This year, the 2005 World Championships for Young Dressage Horses are quite a different experience for me than last year, because I'm travelling to the show with the Belgian Young Horse Team.
I followed the Belgian selection trials more closely than ever and now got the opportunity to join the Belgians as a member of their team (undercover groom one might say) instead of just being a journalist. Moonlighting in Verden, I arrived at the show Wednesday afternoon July 29, 2005. There was a huge queue of super transporters in line to unload their horses and equipment so we had to wait about 20 minutes before we were able to unload our horses and get them settled in their stalls.
The show in Verden is bigger than ever this year. It coincides with the German Dressage Championships and there are, of course, the Nurnberg Burgpokal qualifier and the Hanoverian Young Horse and Foal Championships. Because of the presence of the million dollar Grand Prix horses, the fanciest stalls in the Hanoverian Verband center in Verden were occupied by them. Only stallions (from different nations) and the Dutch team got the royal treatment, all others had to move into temporary stalls that have been set up in the indoor arena.
The indoor school is quiet and cool (unlike the fancy stalls were there is a lot of commotion going on), but if you have a 17.2 hh horse, you can not get it to go through the stall door as the horse has to duck in order not to hit the iron rail at the top of the stall frame. After some lobbying and negotiating with the very strict staff in Verden, three of the Belgian horses (two stallions, one 18.0 hh horse) got a fancy stall as well.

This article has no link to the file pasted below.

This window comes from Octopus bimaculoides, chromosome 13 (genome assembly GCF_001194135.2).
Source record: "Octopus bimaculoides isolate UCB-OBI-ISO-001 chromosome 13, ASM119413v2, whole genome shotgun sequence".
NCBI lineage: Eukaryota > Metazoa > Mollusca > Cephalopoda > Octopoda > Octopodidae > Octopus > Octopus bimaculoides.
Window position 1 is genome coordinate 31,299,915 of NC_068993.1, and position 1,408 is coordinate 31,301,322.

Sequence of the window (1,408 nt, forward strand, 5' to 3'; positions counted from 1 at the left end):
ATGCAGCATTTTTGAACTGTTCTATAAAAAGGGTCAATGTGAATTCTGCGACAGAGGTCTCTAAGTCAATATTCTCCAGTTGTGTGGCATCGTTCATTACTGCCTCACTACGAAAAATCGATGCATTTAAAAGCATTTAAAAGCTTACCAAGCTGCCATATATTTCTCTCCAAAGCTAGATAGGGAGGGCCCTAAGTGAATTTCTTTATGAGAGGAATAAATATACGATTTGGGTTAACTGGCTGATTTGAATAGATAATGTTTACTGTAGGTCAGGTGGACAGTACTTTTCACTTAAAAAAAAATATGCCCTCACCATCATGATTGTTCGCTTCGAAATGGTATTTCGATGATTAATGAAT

When all was set up and arranged, two Belgian riders (Jeroen Devroe and Ludo Verbraeken) saddled their horses for a training and scouting session. Devroe's Sierappel is an experienced young show horse and is very mellow in this new atmosphere, Verbraeken's Aros is extremely green and spooks at every flower pot. Fortunately, both horses were relaxing soon and got another major learning experience just by being observing so many new things at this international show. On Thursday morning all Belgians schooled their horses one more time in the main show ring to let the horse get acquainted with the impressive arena.
What is so interesting about arriving at an international show before the competition kicks off, is watching all riders train their horses. Many of them are pushing their horses to perfection so that they can compromise for something decent tomorrow when the show really starts. It is also an excellent opportunity to talk to the riders and get to know each other without them suffering from show stress. Furthermore, you get to see the great revellations you have been hearing about for months, such as Nadine Capellmann's Elvis, a 9-year old Hanoverian gelding who is rumoured to be the next World Champion. People believe the rumour, this horse is absolutely breath taking. He has to world class gaits, a super active hind leg and is RELAXED in his performance. No stress and no pressure when this boy is ridden (at least in Verden).
I couldn't help but curse when it started to rain Thursday afternoon right before the vet check. It has been such great summery weather here in Europe the past two weeks and now, at the show, it is going to rain. It poured at the start of the jog and many horses got soaked, but after a while there was only a drizzle coming down from heaven, which was quite an improvement had it not dramatically reduced the temperature from 25° to 15°. I was cold and wet the entire afternoon and had this horrible premonition in my head that the most important show day (tomorrow, when all the horse go) is going to be a repetition of last year: a dreadful, rainy day which turns the entire show into a mud bath. Rain rain go away!!
Photos and Text © Astrid Appels